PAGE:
This type of radiotherapy is also called internal radiotherapy, implant therapy or seed implantation.
Men who have early prostate cancer may have brachytherapy on its own or with external beam radiotherapy and/or hormonal therapy. Brachytherapy is only carried out in specialist hospitals in the UK.
Brachytherapy may not be suitable for men with very large prostates. However, some men can be given hormonal therapy to reduce the size of their prostate before brachytherapy is given.
There are two ways of giving brachytherapy:
Permanent seed brachytherapy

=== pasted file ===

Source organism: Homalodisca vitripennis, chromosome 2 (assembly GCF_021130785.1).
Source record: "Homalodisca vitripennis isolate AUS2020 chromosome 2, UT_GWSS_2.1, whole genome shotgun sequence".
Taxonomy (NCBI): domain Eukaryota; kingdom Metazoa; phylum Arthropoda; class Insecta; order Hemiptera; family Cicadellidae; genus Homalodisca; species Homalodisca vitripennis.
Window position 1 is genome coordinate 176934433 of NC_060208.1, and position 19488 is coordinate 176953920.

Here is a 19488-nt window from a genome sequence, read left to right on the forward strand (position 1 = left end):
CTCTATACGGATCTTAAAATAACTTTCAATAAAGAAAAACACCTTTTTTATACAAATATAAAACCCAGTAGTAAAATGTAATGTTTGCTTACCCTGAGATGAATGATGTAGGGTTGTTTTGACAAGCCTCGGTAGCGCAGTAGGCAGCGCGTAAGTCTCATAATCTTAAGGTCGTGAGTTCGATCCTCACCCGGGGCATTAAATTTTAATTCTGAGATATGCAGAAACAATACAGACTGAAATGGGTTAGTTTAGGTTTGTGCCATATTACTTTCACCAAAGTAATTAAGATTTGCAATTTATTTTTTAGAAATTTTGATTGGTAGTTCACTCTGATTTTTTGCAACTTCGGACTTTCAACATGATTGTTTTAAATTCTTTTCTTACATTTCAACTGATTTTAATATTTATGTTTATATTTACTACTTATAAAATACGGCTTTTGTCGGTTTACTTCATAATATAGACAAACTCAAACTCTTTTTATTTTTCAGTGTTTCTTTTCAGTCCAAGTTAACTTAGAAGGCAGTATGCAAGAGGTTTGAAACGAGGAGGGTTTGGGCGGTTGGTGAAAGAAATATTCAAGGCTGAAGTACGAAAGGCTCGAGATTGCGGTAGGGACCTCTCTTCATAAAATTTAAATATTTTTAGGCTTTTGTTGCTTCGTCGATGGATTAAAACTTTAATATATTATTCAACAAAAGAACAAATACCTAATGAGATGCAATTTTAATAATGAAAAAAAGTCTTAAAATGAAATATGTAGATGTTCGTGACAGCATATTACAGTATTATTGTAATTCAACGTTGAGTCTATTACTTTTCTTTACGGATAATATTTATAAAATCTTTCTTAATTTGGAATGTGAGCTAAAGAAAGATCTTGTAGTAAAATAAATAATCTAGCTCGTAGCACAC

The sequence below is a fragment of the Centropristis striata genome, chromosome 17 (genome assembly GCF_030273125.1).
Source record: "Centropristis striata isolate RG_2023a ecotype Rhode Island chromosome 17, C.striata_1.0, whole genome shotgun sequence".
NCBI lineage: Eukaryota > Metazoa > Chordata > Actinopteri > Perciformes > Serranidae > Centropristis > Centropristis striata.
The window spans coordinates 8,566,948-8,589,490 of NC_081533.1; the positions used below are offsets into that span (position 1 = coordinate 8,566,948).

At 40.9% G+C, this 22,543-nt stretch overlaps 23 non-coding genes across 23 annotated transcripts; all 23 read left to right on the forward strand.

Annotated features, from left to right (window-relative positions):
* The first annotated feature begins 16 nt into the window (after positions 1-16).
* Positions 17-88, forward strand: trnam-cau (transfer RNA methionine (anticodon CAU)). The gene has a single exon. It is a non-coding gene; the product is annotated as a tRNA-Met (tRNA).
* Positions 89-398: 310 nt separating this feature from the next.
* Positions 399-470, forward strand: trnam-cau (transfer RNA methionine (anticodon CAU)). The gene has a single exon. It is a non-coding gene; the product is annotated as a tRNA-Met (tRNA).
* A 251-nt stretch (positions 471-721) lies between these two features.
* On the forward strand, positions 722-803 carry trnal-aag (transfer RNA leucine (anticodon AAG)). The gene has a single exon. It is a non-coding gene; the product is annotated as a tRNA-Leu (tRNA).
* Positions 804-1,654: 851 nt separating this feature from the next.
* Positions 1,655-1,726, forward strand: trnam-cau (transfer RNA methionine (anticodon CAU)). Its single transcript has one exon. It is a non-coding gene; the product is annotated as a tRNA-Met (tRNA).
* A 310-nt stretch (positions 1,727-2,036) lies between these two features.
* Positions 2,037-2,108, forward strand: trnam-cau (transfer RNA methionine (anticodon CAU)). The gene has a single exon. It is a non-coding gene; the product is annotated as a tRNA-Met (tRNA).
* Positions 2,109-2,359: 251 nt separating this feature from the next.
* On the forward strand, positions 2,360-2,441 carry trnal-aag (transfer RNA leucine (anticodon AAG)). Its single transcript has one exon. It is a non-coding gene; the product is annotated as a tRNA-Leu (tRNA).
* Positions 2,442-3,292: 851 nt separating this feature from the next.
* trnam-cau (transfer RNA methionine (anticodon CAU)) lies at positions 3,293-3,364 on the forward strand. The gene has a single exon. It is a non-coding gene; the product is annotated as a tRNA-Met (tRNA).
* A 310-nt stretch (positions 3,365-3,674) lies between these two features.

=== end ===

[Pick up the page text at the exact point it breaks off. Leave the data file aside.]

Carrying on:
This is sometimes known as low-dose rate (LDR) brachytherapy. This uses small, radioactive metal ‘seeds’ that are inserted into the tumour so that radiation is released slowly. The seeds are not removed but the radiation gradually fades away over about six months. There is no risk of it affecting other people.
High-dose rate (HDR) brachytherapy
This involves placing thin plastic or metal tubes into the prostate gland. A radioactive material is then inserted into the tubes by a machine. The radioactive material is left in the tubes for a set period of time and then withdrawn. After the treatment, the tubes are removed and no radioactive material is left in the prostate gland.